The question, therefore, is about who guided those left behind: the children, students, and others in the Cayman Islands. Furthermore, one must ask, who was in charge of character-building and guided us to do well, be industrious, and set the tone of a well-disciplined home? Those children are now in their sixties and seventies; we were taught to be ambitious, educated, entrepreneurial, and able to stand independently? The women labored as mothers, caregivers, teachers, farmers, and counselors to their children. My friends, this was a real miracle and an example of how women can run things.
I remember my mother, who worked at the hospital attending to seamen. She was also a farmer and organized to build homes and layout houses for her sons. She and other women learned the art of multitasking and made critical decisions concerning survival and raising good children. She was the banker and the decision-maker for organizing her husband and son's allotment. She even assisted her nephews with investment at home. She made decisions on what should happen with the children and how they should be trained up. She, as the Africans would say, was the "cacique" leader or el numero uno.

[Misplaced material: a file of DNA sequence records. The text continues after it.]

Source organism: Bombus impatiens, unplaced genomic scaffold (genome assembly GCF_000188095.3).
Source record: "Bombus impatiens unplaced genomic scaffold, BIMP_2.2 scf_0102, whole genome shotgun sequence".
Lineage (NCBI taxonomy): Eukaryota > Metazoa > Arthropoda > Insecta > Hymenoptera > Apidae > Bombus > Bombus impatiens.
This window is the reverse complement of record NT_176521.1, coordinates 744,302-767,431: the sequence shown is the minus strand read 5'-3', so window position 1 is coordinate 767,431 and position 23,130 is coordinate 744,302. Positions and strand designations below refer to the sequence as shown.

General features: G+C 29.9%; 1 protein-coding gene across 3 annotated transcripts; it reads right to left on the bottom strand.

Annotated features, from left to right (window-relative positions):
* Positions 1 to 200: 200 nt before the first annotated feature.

Women were the home's company director, a position guiding what happened to the allotments and their male counterparts' activities while they were at sea. They enriched their empowerment skills in the absence of their significant other, enabling them to take charge. This was a critical task accorded to them because of the lack of their male counterparts. In later years, one would see how this helped them go out into the world of work when the economic miracle looked feasible.
So today, we have to give them halos for a job well done. These were important, and they applied them without fault. So it begs the question: Why not be given political responsibilities and be more personal in the political process to help with politically steering our country?
It baffles my mind as a citizen of this country; we prefer to have skilled, well-educated, university-trained, more endowed females sit on the political sideline. At times we seem to be pushing some who are less qualified than them to run the country. Please understand my question. It doesn't mean to be disparaging. We have to consider grace and dignity if this is a good practice of an equal, balanced, and democratic Christian society. The online harm in social media also hurts women as those without backbones emaciate them anonymously.